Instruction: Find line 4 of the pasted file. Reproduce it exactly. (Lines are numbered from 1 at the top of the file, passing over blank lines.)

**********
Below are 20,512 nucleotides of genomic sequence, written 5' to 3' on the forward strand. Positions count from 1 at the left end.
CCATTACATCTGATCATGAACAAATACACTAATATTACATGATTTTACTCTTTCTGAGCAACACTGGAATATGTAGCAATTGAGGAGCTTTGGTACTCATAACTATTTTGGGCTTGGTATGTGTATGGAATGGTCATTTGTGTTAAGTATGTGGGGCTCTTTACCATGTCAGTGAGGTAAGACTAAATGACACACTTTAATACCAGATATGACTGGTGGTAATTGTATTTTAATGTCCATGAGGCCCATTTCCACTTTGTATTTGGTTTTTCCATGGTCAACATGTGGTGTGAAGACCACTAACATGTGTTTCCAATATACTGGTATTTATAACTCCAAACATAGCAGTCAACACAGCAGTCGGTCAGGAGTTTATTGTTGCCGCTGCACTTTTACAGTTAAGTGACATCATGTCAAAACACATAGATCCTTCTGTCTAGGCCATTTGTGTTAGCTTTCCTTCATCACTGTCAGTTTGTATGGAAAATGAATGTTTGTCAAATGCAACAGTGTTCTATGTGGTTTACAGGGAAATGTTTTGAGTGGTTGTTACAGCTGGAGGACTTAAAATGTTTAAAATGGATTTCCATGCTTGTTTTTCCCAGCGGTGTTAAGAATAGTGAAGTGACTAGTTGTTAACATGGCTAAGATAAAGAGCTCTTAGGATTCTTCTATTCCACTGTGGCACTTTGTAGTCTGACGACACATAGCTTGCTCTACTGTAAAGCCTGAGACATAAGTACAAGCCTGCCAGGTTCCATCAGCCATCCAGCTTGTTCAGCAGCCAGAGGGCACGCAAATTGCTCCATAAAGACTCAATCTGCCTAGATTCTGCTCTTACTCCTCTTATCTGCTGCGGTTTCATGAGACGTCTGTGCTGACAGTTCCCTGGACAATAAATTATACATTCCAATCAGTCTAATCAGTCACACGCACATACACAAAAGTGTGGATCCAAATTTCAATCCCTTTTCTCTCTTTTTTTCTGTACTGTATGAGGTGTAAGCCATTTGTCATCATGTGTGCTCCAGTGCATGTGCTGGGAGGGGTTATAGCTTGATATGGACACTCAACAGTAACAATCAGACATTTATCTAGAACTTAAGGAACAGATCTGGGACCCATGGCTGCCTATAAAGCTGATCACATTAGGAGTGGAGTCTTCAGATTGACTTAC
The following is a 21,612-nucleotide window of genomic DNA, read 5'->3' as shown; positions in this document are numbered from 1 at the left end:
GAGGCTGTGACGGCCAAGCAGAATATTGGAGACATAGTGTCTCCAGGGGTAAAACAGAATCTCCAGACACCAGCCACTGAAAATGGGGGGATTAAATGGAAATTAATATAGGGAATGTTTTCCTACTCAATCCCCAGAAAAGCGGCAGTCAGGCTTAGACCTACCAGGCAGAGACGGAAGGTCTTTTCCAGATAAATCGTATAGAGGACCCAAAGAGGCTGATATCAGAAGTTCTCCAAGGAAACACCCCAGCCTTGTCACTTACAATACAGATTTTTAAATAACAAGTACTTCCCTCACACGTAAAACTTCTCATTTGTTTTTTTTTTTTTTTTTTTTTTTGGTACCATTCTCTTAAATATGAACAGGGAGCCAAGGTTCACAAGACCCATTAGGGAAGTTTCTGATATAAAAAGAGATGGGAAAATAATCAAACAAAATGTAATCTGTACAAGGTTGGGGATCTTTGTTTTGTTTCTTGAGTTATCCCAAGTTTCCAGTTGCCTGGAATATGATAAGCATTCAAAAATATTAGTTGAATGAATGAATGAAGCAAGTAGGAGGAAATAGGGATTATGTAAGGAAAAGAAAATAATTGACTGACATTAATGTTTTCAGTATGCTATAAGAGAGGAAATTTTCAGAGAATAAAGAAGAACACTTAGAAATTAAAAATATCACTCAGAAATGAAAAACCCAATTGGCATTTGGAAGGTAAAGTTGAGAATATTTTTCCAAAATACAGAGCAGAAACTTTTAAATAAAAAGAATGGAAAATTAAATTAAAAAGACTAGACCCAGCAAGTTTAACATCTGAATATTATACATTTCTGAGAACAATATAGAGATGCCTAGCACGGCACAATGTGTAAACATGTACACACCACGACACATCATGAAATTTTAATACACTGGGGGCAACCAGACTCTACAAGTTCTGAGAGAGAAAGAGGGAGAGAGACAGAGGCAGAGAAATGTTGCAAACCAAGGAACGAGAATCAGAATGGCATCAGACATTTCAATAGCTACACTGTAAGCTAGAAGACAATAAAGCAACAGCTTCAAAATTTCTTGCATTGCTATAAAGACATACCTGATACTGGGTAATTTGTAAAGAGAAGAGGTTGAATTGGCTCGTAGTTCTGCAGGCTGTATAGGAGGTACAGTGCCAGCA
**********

GAGGCTGTGACGGCCAAGCAGAATATTGGAGACATAGTGTCTCCAGGGGTAAAACAGAATCTCCAGACACCAGCCACTGAAAATGGGGGGATTAAATGGAAATTAATATAGGGAATGTTTTCCTACTCAATCCCCAGAAAAGCGGCAGTCAGGCTTAGACCTACCAGGCAGAGACGGAAGGTCTTTTCCAGATAAATCGTATAGAGGACCCAAAGAGGCTGATATCAGAAGTTCTCCAAGGAAACACCCCAGCCTTGTCACTTACAATACAGATTTTTAAATAACAAGTACTTCCCTCACACGTAAAACTTCTCATTTGTTTTTTTTTTTTTTTTTTTTTTTGGTACCATTCTCTTAAATATGAACAGGGAGCCAAGGTTCACAAGACCCATTAGGGAAGTTTCTGATATAAAAAGAGATGGGAAAATAATCAAACAAAATGTAATCTGTACAAGGTTGGGGATCTTTGTTTTGTTTCTTGAGTTATCCCAAGTTTCCAGTTGCCTGGAATATGATAAGCATTCAAAAATATTAGTTGAATGAATGAATGAAGCAAGTAGGAGGAAATAGGGATTATGTAAGGAAAAGAAAATAATTGACTGACATTAATGTTTTCAGTATGCTATAAGAGAGGAAATTTTCAGAGAATAAAGAAGAACACTTAGAAATTAAAAATATCACTCAGAAATGAAAAACCCAATTGGCATTTGGAAGGTAAAGTTGAGAATATTTTTCCAAAATACAGAGCAGAAACTTTTAAATAAAAAGAATGGAAAATTAAATTAAAAAGACTAGACCCAGCAAGTTTAACATCTGAATATTATACATTTCTGAGAACAATATAGAGATGCCTAGCACGGCACAATGTGTAAACATGTACACACCACGACACATCATGAAATTTTAATACACTGGGGGCAACCAGACTCTACAAGTTCTGAGAGAGAAAGAGGGAGAGAGACAGAGGCAGAGAAATGTTGCAAACCAAGGAACGAGAATCAGAATGGCATCAGACATTTCAATAGCTACACTGTAAGCTAGAAGACAATAAAGCAACAGCTTCAAAATTTCTTGCATTGCTATAAAGACATACCTGATACTGGGTAATTTGTAAAGAGAAGAGGTTGAATTGGCTCGTAGTTCTGCAGGCTGTATAGGAGGTACAGTGCCAGCA